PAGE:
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of religion." wenton to addthatthis couldbe accomplished He First, only be degrees. in 1776,wasthe Virginia thatexempted act dissenters fromthe Episcopal Church from to that church,whichwasthen the established church.This left the supcontributing contributions members the church.In of port of the Anglicanclergyto voluntary by he draftedthe Statutefor ReligiousFreedom, partof his revisionof the laws as 1777, of Virginia,but the bill was not reported the Assemblyuntil 1779,and then, with to the supportof JamesMadison,it wasenactedin 1785and becamelaw on 16January 1786.(It is the bicentennial this law that we are celebrating, we shall havea of and closer look at it in due course.) 4. He drafteda revisionof the criminaland penallawsto makethem morehumane.Thiseliminated deathpenaltyexceptfor treasonandmurder, in general the and relaxed severity punishments madethecriminal morerational. the of and law Jefferson's bill with some revisionswas adoptedin 1796.4 5. He led the movement the Virginia in to and Legislature liberalize democratize the land and inheritance laws by the abolitionof entailsand primogeniture. These changesin the lawhadthe effectof looseningup the aristocratic, land-holding society the by broadening economicbase of society.5 6. In 1776he introduced bill to discontinuethe slavetrade,and this measure a was adoptedtwo yearslater.6 7. His bill to liberalize naturalization asserted natural the rightof a personto exhimselfvoluntarily. persons,the bill asserted,havethe naturalright"of All patriate the relinquishing countryin whichbirthor otheraccidentmayhavethrownthem,and subsistence happiness and wheresoever maybe able or mayhope to find seeking they them."7 8. Oneof the billsJefferson draftedas partof his revision the lawsof the Comof monwealth an act for the diffusionof knowledge. measure was The proposedthe establishment primary whatwetodaycallsecondary of and schools;the mostpromising wouldbe givenfreetuitionat the Collegeof Williamand Mary,whichwas graduates to become,by the law that he drafted,a state university. 1796the section in the In bill providingfor primaryschools was adopted,but the legislatorsrefusedto enact the other provisionsbecausethey would be too costly. Jeffersonlater said that the did the wealthy Virginians not wantto assumethe financialburdenof educating childrenon the poor. Eventhough in his own day Jeffersondid not see the successof his act for the diffusionof knowledge, underlying its wereultimately vindiprinciples has as of cated,andJefferson beenrecognized "thechiefprophet publiceducation.... "8 9. In 1789and 1790Jefferson a of imported greatnumber oliveplantsfromFrance, whichwereplantedin South Carolinaand Georgia,and in 1790he managedto get a cask of heavyuplandrice fromAfrica, whichwas plantedin SouthCarolina,TenHe nessee,and Kentucky. expectedthis speciesof riceto supplantthe wet ricewhich rendered someof the southernstates"pestilential "Thegreatest throughthe summer." servicewhichcan be rendered country," Jeffersonwrote,"isto addan usefulplant any to its culture;especially,a breadgrain [like rice];next in value to breadis oil."9 In 1800,whenJefferson askedhimselfwhether country better hishaving his was for it was, he thought, by these nine actions that he judged himself. Any one of lived, thesewouldhavemadea person'shonorand reputation. Jeffersonmighthaveadded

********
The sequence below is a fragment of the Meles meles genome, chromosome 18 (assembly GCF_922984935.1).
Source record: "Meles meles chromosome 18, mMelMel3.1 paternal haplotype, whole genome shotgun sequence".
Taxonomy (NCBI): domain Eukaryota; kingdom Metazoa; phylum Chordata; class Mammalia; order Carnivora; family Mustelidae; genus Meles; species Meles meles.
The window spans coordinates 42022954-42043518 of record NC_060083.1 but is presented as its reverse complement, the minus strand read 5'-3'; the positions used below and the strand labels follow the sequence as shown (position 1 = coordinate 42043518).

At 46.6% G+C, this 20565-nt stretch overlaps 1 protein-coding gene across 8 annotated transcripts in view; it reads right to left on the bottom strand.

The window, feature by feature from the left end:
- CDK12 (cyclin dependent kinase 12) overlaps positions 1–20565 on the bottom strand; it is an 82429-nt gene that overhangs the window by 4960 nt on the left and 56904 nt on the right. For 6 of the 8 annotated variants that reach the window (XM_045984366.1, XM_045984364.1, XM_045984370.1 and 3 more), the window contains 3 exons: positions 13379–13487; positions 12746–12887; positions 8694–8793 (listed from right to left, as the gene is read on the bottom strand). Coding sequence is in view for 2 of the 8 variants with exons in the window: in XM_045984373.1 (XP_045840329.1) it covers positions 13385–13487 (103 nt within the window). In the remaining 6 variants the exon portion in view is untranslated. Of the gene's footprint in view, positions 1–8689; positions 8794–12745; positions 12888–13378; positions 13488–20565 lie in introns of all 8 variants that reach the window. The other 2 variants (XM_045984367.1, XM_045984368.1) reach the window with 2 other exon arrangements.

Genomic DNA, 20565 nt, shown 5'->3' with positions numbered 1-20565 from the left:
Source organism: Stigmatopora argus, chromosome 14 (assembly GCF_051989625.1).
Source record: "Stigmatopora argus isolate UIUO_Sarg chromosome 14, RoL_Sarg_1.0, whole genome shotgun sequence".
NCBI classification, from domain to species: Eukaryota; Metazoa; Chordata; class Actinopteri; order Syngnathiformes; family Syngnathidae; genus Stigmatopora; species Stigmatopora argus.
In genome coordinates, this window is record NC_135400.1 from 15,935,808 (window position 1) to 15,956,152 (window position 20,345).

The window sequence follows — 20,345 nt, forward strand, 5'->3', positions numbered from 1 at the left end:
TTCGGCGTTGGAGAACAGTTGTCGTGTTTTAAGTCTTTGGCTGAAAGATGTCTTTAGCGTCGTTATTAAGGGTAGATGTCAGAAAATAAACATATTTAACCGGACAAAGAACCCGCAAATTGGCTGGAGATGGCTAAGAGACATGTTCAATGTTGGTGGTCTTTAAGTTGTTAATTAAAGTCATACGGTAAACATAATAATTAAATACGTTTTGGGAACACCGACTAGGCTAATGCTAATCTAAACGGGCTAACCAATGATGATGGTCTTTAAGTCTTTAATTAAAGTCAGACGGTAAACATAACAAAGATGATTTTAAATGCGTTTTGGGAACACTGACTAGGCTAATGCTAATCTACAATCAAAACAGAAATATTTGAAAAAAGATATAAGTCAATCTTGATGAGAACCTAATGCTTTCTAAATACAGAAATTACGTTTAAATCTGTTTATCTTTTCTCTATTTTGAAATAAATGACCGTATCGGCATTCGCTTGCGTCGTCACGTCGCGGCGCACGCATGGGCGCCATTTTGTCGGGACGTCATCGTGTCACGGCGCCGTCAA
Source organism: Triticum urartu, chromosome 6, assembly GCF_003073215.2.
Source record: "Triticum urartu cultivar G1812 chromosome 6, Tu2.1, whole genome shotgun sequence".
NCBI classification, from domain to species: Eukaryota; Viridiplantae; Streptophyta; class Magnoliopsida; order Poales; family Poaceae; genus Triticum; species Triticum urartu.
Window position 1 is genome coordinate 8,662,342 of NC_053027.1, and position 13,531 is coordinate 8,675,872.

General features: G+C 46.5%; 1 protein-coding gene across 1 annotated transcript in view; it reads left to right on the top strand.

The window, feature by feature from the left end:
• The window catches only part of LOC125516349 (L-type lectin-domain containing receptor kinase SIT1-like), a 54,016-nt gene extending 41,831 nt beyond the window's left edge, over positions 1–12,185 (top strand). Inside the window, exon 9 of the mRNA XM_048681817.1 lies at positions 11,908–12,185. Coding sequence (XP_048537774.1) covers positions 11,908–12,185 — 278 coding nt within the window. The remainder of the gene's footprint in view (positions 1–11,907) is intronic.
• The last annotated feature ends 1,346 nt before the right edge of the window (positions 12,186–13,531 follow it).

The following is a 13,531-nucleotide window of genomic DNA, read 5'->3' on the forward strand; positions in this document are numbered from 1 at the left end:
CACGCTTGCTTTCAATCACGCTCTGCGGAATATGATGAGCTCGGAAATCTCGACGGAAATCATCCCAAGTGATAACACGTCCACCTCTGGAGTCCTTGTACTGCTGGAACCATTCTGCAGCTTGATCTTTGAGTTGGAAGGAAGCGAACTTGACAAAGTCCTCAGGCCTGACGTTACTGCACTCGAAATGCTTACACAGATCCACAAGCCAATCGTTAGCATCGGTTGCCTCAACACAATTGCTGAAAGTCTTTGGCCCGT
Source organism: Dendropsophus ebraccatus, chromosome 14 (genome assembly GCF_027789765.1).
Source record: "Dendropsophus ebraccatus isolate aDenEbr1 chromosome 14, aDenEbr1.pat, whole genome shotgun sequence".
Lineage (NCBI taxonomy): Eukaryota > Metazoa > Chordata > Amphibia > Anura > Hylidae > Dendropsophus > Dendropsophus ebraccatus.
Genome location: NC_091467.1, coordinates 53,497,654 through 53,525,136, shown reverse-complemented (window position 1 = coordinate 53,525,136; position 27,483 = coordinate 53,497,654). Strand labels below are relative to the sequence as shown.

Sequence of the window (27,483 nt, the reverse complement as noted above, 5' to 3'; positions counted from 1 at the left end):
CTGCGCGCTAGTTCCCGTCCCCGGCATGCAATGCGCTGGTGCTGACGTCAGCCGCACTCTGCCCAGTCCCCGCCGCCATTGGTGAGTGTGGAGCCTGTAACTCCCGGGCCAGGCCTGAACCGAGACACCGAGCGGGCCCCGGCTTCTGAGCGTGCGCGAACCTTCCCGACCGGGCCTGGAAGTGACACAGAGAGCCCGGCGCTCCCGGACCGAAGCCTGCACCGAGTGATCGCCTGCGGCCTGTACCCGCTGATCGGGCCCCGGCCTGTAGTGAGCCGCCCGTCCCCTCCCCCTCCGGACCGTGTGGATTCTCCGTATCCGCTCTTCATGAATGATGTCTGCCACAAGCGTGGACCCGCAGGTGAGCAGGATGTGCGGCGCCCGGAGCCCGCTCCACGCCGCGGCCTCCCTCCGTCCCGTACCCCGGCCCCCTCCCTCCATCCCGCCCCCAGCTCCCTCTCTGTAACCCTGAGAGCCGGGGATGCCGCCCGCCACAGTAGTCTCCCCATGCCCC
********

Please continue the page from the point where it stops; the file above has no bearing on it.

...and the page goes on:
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a tenth item, namely,his bill to establisha publiclibraryin Richmond.His bill was not enacted.10 bill, however, a windowinto Jefferson's The was mind, and posterity should honor him for it. He probablydid not includethis bill in his memorandum that we havebeen considering becausethe idea of a publiclibrarywas not novel.A had been openedin Boston as earlyas 1653.Todaythe Boston Public publiclibrary is Library the oldest freepubliccity librarysupported taxationin the world.Benby Franklin established circulating a in in knew jamin library Philadelphia 1732.Jefferson of theseprecedents. 1800,however, In soon afterhe had writtenthe memoprobably randumon his servicesto his country,whileservingas vice-president the adminisin trationof John Adams,Jeffersonbecamethe primemoverfor the establishment of the Library Congress,whichhe stronglysupportedduringhis presidency; 1814 of in his own fine librarybecamethe basis for the collectionof books of the Libraryof Congress.Todayit is one of the world'sgreatlibrariesand is, I think it fair to say, one of the monuments Jefferson's to one greatness, thatspeaksmuchmoreeloquently of Jefferson's character spiritthan does the marblebuildingthat was dedicated and to his memoryin 1943. Whileonly few Americansare familiarwith Jefferson's memorandum 1800, of the provision madefor his epitaphshortlybeforehis deathin 1826is famous.From he the nineitemshe had previously listed,he selectedto mentiononly two, namely,"Author of the Declaration AmericanIndependence of the Statuteof Virginia of and for and he added a thirditem, "&Fatherof the Universityof Virreligiousfreedom," in ginia,"whichwas chartered 1819and opened in 1825,with ThomasJeffersonas its rector,the country'sfirst state university. The memorandum 1800andthe epitapharesignificant only for whatthey of not includebut also for whattheyomit. Thereis no mentionof the important offices that Jeffersonhad filled: he was governorof Virginia; a memberof the Continental as a Congress,he prepared measurefor that body in 1784which was the basis for the Ordinance 1787;he was ministerto France; was secretary statein of he of important President first underPresident JohnAdams; Washington's term;he wasvice-president he helpedplanthe city of Washington; servedtwo termsas president the United he of and that doubled States;and he, in 1803,arranged effectedthe LouisianaPurchase, the nationaldomain, increasing by over 800,000squaremiles. it YetJeffersonwas quiterightto excludefrom his memorandum epitaphthe and publicoffices. A personought to take creditonly for his own actions.Jeffersondid not electhimselfgovernor president, wasthe recipient officesto whichcitizens or he of hadelectedhim. He wouldnot takethe credit.It wasJeffersonhimself,however, who draftedthe Declarationof Independence the Statutefor ReligiousFreedom.It and wasJeffersonhimselfwho plannedthe University Virginia. washe who imported of It of breeds olivesandrice;it wasJefferson whomadethe river Rivanna special navigable. theseand othersuchoccasionscouldhe rightlyconsiderwhenhe askedhimself Only whetherhis countrywasbetterfor his havinglived.In the draftof his epitaphhe said that "becauseof these, as testimonialsthat I have lived, I wish most to be remembered.""Jeffersondid not need to writeto Madison,"Take careof me when [I am] dead."The testimonialsthat he had lived take care of him. In a letterto VictorHugo,Flaubert madea distinction between inherent grandeur